Against a backdrop of colourful banners and fluttering flags, local Hong Kong politician Allan Wong is trying to get morning commuters excited about the city’s upcoming “patriots only” legislature polls.
Wong, 41, is one of 153 people vetted for their political loyalty and allowed to stand in a new system that has drastically curtailed who can run for office.
Polling data suggests turnout for the December 19 elections could hit record lows.
But Wong is undeterred.
On a housing estate in his constituency, he tries to engage residents with conversation and leaflets. Some stop to chat, most walk on.
“I need to go to the street, introduce myself, get in touch with voters and the public and do the best I can to explain what I want to do,” he told AFP.
It’s not an easy sell. In the quiet neighbourhood of Tai Wai, constituents tend to project ennui.
A middle-aged couple told AFP they had no plans to vote this year but declined to say why because such discussion was “too sensitive”.
A young man, who gave his surname as Pang, said in the last local polls he voted for a pro-democracy candidate who is now in self-imposed exile overseas.
Pang called this year’s vote “pointless” because even those who want to distance themselves from the establishment must still play by Beijing’s rules.
Hong Kong has never been a full democracy.
But until recently, a vocal minority of Beijing critics was tolerated, something that made previous local elections periods of colourful and at times rambunctious debate.
Now the pro-democracy opposition has been demolished under a Beijing-imposed national security law that has criminalised much dissent, combined with new political rules designed to purge “anti-China” elements.
Under the new system, just 20 of the city’s 90 legislature seats are directly elected — down from half.
The rest are chosen by reliably pro-Beijing committees.
One of those committees is made up of 1,500 people — 0.02 percent of Hong Kong’s population — and will pick 40 seats.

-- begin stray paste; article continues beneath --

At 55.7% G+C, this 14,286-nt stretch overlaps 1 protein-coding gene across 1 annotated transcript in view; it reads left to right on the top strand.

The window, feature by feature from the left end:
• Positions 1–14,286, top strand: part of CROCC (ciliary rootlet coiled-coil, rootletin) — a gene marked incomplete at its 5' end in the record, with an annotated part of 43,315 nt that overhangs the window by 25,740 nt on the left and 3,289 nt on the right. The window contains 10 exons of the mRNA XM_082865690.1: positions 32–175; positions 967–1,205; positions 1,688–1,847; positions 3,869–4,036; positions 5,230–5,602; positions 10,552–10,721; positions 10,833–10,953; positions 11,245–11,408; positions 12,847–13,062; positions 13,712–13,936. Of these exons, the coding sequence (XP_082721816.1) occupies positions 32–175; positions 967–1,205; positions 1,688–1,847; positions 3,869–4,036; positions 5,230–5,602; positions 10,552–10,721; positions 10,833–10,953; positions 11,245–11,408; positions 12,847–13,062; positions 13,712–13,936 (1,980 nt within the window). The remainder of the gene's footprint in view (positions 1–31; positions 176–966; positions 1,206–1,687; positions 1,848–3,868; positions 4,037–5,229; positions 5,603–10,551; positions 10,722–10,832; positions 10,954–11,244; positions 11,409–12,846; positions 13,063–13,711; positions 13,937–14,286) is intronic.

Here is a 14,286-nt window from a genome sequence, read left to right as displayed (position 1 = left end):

Additionally, all aspiring candidates now have to be vetted and only those deemed sufficiently patriotic can stand for office.
Traditional opposition figures — including many elected pro-democracy lawmakers — have been jailed, disqualified or have fled overseas.
The result is a comparatively uniform candidate slate jostling for an even smaller piece of the legislative pie this year.
Wong is about as close as you can get to a non-establishment politician within this new system.
Campaigning on local constituency issues with a smattering of environmentalism, he identifies as neither pro-democracy nor pro-Beijing.
Instead he sees himself as a “third way” candidate — though he concedes that is a tricky pitch in a city where residents have tended to vote for pro-democracy figures when they are given a chance.
He is also realistic about the new legislature being dominated by loyalists.
“Even if (non-establishment candidates) all win seats in the Legislative Council, we are just the minority, like 10 seats or even less,” he said.
Chinese officials argue their new system will bring Hong Kong back on the right track, after the massive and often violent pro-democracy protests that engulfed the city two years ago.
Officials also say the new system will also ensure the legislature — a previously boisterous debating chamber — will no longer be bogged down by the minority opposition filibustering.
On Monday, senior Chinese official Xia Baolong said Hong Kong had wasted time “blindly seeking Western-style democracy” but argued that a plurality of backgrounds and views was still permitted.
Hong Kong political scientist Kenneth Chan said Xia’s remarks came from a “parallel universe” that is disconnected from many Hong Kongers.
“The more these officials would like to blow their own trumpet, the more people would see what they say as little more than state propaganda,” he told AFP.
Chan pointed to polling numbers from the Hong Kong Public Opinion Research Institute, which showed only around 51 percent of respondents planned to vote — a record low.
For previous legislature elections between 2004 and 2016, that figure consistently hovered above 80 percent.
Nearly half of the respondents this time said they found no candidates worth supporting.
A previous survey by the same institute found respondents struggling to identify candidates and an examination by the South China Morning Post found one in six candidates has not even published a manifesto.
Chan described the upcoming race as “heavily manipulated from start to finish”.
“We are in a very different game, a game that Hong Kong people are not comfortable with.”